From the mail bag

I was recently asked, via email, for my answer to two questions regarding the multiplication of healthy churches. Given the nature of email, I composed a relatively quick, but hopefully helpful reply. I’m going to reproduce it below and perhaps tease it out some more in the days ahead. I suppose a test of whether anybody is still reading this blog would be to ask those with questions about any of these statements to send me an email via the mailbag function. Anyway, here goes:

What do you see as long-term consequences of failing to produce healthy reproducing churches?
(1) Disobedience to Christ!
(2) Existing churches become ingrown, consuming all resources on themselves instead of mobilizing them to advance the Great Commission.
(3) Eventual decline as existing churches age and begin down the backside of the health cycle.
(4) Failure to develop a new generation of leaders because existing leadership slots are all full.

What in your analysis are the causes for the failure to produce healthy reproducing churches?
(1) Tendency to view the focal point of the Great Commission as merely evangelism rather than making disciples and forming congregations. Net result is lots of professions, but no deep level commitment to spiritual transformation and building leaders.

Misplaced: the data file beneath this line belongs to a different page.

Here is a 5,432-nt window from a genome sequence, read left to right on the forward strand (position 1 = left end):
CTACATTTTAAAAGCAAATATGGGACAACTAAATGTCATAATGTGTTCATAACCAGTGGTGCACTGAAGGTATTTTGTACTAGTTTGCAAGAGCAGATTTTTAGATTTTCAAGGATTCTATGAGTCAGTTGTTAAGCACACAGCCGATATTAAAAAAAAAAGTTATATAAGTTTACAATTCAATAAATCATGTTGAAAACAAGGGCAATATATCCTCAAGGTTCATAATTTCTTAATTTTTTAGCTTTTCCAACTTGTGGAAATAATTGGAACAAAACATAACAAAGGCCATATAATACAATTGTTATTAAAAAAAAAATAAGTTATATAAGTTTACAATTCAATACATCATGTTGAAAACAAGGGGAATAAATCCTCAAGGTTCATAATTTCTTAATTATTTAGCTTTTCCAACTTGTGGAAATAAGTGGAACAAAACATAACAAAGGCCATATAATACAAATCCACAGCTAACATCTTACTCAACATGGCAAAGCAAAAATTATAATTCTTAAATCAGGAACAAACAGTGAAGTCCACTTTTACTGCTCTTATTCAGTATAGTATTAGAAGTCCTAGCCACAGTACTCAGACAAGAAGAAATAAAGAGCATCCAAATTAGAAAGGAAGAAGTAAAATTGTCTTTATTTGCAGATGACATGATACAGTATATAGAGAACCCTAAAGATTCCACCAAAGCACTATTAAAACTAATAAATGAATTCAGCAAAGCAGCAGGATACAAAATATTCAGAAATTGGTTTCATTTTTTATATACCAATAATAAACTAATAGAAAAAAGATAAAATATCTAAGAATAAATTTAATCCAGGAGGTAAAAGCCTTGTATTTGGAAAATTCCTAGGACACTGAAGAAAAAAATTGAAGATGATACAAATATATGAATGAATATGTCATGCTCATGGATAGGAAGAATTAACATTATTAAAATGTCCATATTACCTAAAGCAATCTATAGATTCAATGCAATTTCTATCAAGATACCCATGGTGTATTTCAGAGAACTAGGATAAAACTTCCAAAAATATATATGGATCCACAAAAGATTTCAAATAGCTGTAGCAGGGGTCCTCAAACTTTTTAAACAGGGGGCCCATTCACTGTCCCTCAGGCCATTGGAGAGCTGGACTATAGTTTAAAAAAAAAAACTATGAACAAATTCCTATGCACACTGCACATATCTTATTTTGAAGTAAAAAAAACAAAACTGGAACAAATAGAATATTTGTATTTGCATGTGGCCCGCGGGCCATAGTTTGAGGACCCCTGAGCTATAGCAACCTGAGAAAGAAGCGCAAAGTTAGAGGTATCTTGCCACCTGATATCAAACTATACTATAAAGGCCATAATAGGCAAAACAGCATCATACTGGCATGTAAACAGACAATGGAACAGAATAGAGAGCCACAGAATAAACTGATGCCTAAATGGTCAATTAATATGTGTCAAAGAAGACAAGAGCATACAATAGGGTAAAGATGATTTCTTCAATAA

(2) View of church growth that focuses drawing more and more people into a single congregation which results in more and more resources being consumed to serve and house that congregation rather than spread out by planting new congregations. Net result is that resources that could be unleashed for church planting and missions are tied up in facilities and support ministries.
(3) On the mission field, failure to adopt reproducible strategies for church planting (e.g., using missionary funds to build a church building that the indigenous people cannot afford, thereby sending the message that they can’t really plant churches themselves). Really, this is merely a variation of the same problem happening on the field that was described in the point before this.
(4) As congregations become more ingrown, they become less effective in evangelism and discipleship, resulting in fewer converts, increasing pessimism about being able to give up resources (money, people) for church planting, and growing distance from the culture around it.

I suppose I could tease this out a little more, but I think these are the big roots.


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